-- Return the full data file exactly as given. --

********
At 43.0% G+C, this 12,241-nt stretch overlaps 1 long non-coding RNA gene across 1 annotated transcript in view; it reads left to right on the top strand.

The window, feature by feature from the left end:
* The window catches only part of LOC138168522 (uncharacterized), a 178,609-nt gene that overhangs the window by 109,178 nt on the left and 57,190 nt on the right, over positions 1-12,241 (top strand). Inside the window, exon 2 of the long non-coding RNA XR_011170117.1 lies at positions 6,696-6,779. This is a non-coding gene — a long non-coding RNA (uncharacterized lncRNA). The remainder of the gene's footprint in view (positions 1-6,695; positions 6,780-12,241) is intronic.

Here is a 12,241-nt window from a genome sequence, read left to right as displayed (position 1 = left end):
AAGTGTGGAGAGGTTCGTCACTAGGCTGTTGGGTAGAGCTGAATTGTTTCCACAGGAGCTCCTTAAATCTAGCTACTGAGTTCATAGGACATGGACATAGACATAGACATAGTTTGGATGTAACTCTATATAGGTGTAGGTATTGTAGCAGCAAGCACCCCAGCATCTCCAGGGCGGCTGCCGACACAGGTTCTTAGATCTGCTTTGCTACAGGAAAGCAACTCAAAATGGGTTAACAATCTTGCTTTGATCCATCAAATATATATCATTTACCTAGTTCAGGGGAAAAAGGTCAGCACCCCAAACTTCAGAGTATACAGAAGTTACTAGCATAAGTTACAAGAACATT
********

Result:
At 43.0% G+C, this 12,241-nt stretch overlaps 1 long non-coding RNA gene across 1 annotated transcript in view; it reads left to right on the top strand.

The window, feature by feature from the left end:
* The window catches only part of LOC138168522 (uncharacterized), a 178,609-nt gene that overhangs the window by 109,178 nt on the left and 57,190 nt on the right, over positions 1-12,241 (top strand). Inside the window, exon 2 of the long non-coding RNA XR_011170117.1 lies at positions 6,696-6,779. This is a non-coding gene — a long non-coding RNA (uncharacterized lncRNA). The remainder of the gene's footprint in view (positions 1-6,695; positions 6,780-12,241) is intronic.

Here is a 12,241-nt window from a genome sequence, read left to right as displayed (position 1 = left end):
AAGTGTGGAGAGGTTCGTCACTAGGCTGTTGGGTAGAGCTGAATTGTTTCCACAGGAGCTCCTTAAATCTAGCTACTGAGTTCATAGGACATGGACATAGACATAGACATAGTTTGGATGTAACTCTATATAGGTGTAGGTATTGTAGCAGCAAGCACCCCAGCATCTCCAGGGCGGCTGCCGACACAGGTTCTTAGATCTGCTTTGCTACAGGAAAGCAACTCAAAATGGGTTAACAATCTTGCTTTGATCCATCAAATATATATCATTTACCTAGTTCAGGGGAAAAAGGTCAGCACCCCAAACTTCAGAGTATACAGAAGTTACTAGCATAAGTTACAAGAACATT